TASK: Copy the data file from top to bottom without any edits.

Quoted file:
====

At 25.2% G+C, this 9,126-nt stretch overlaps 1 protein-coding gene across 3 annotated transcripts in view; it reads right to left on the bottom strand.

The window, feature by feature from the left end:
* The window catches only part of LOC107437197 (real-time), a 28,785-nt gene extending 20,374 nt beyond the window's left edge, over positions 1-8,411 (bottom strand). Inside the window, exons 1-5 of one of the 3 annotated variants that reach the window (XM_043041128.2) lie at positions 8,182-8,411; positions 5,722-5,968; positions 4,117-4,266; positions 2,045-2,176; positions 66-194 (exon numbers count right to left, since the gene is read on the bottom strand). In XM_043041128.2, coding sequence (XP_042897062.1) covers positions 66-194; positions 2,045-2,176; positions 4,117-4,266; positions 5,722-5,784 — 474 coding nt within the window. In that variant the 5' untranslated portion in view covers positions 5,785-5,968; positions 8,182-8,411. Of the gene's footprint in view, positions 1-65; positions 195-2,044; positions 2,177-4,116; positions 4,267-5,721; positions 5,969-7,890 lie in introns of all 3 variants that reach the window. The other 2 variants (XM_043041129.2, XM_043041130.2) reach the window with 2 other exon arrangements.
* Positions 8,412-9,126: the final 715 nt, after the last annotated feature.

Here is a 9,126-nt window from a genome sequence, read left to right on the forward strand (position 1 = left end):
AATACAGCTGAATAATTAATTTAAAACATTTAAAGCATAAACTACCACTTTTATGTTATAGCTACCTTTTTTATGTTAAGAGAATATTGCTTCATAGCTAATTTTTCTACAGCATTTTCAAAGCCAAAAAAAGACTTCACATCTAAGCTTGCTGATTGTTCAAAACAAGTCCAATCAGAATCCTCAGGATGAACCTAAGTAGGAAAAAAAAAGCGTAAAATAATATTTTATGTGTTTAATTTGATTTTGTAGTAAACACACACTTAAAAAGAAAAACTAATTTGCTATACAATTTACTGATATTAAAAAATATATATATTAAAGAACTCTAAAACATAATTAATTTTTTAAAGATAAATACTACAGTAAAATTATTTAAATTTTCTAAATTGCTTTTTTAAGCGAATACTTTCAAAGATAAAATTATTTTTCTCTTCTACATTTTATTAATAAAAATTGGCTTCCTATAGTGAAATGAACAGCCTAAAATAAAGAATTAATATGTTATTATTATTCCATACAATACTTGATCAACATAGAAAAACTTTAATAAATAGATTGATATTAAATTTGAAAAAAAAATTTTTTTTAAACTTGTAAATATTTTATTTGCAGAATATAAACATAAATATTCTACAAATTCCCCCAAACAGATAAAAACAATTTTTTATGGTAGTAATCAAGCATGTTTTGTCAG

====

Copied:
At 25.2% G+C, this 9,126-nt stretch overlaps 1 protein-coding gene across 3 annotated transcripts in view; it reads right to left on the bottom strand.

The window, feature by feature from the left end:
* The window catches only part of LOC107437197 (real-time), a 28,785-nt gene extending 20,374 nt beyond the window's left edge, over positions 1-8,411 (bottom strand). Inside the window, exons 1-5 of one of the 3 annotated variants that reach the window (XM_043041128.2) lie at positions 8,182-8,411; positions 5,722-5,968; positions 4,117-4,266; positions 2,045-2,176; positions 66-194 (exon numbers count right to left, since the gene is read on the bottom strand). In XM_043041128.2, coding sequence (XP_042897062.1) covers positions 66-194; positions 2,045-2,176; positions 4,117-4,266; positions 5,722-5,784 — 474 coding nt within the window. In that variant the 5' untranslated portion in view covers positions 5,785-5,968; positions 8,182-8,411. Of the gene's footprint in view, positions 1-65; positions 195-2,044; positions 2,177-4,116; positions 4,267-5,721; positions 5,969-7,890 lie in introns of all 3 variants that reach the window. The other 2 variants (XM_043041129.2, XM_043041130.2) reach the window with 2 other exon arrangements.
* Positions 8,412-9,126: the final 715 nt, after the last annotated feature.

Here is a 9,126-nt window from a genome sequence, read left to right on the forward strand (position 1 = left end):
AATACAGCTGAATAATTAATTTAAAACATTTAAAGCATAAACTACCACTTTTATGTTATAGCTACCTTTTTTATGTTAAGAGAATATTGCTTCATAGCTAATTTTTCTACAGCATTTTCAAAGCCAAAAAAAGACTTCACATCTAAGCTTGCTGATTGTTCAAAACAAGTCCAATCAGAATCCTCAGGATGAACCTAAGTAGGAAAAAAAAAGCGTAAAATAATATTTTATGTGTTTAATTTGATTTTGTAGTAAACACACACTTAAAAAGAAAAACTAATTTGCTATACAATTTACTGATATTAAAAAATATATATATTAAAGAACTCTAAAACATAATTAATTTTTTAAAGATAAATACTACAGTAAAATTATTTAAATTTTCTAAATTGCTTTTTTAAGCGAATACTTTCAAAGATAAAATTATTTTTCTCTTCTACATTTTATTAATAAAAATTGGCTTCCTATAGTGAAATGAACAGCCTAAAATAAAGAATTAATATGTTATTATTATTCCATACAATACTTGATCAACATAGAAAAACTTTAATAAATAGATTGATATTAAATTTGAAAAAAAAATTTTTTTTAAACTTGTAAATATTTTATTTGCAGAATATAAACATAAATATTCTACAAATTCCCCCAAACAGATAAAAACAATTTTTTATGGTAGTAATCAAGCATGTTTTGTCAG